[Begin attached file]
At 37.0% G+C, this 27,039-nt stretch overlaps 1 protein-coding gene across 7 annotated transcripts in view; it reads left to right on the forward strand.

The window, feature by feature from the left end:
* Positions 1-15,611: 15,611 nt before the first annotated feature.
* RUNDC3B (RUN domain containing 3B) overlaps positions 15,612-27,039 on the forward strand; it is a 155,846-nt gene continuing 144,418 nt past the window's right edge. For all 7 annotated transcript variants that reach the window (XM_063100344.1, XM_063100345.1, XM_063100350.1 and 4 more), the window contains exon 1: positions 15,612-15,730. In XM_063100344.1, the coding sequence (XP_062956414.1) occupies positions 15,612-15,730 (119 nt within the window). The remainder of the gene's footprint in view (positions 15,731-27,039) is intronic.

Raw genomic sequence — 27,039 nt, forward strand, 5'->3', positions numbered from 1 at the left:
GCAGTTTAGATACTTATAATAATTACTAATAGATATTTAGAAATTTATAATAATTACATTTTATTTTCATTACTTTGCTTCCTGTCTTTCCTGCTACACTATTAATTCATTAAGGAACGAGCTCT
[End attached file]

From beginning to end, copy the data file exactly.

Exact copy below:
At 37.0% G+C, this 27,039-nt stretch overlaps 1 protein-coding gene across 7 annotated transcripts in view; it reads left to right on the forward strand.

The window, feature by feature from the left end:
* Positions 1-15,611: 15,611 nt before the first annotated feature.
* RUNDC3B (RUN domain containing 3B) overlaps positions 15,612-27,039 on the forward strand; it is a 155,846-nt gene continuing 144,418 nt past the window's right edge. For all 7 annotated transcript variants that reach the window (XM_063100344.1, XM_063100345.1, XM_063100350.1 and 4 more), the window contains exon 1: positions 15,612-15,730. In XM_063100344.1, the coding sequence (XP_062956414.1) occupies positions 15,612-15,730 (119 nt within the window). The remainder of the gene's footprint in view (positions 15,731-27,039) is intronic.

Raw genomic sequence — 27,039 nt, forward strand, 5'->3', positions numbered from 1 at the left:
GCAGTTTAGATACTTATAATAATTACTAATAGATATTTAGAAATTTATAATAATTACATTTTATTTTCATTACTTTGCTTCCTGTCTTTCCTGCTACACTATTAATTCATTAAGGAACGAGCTCT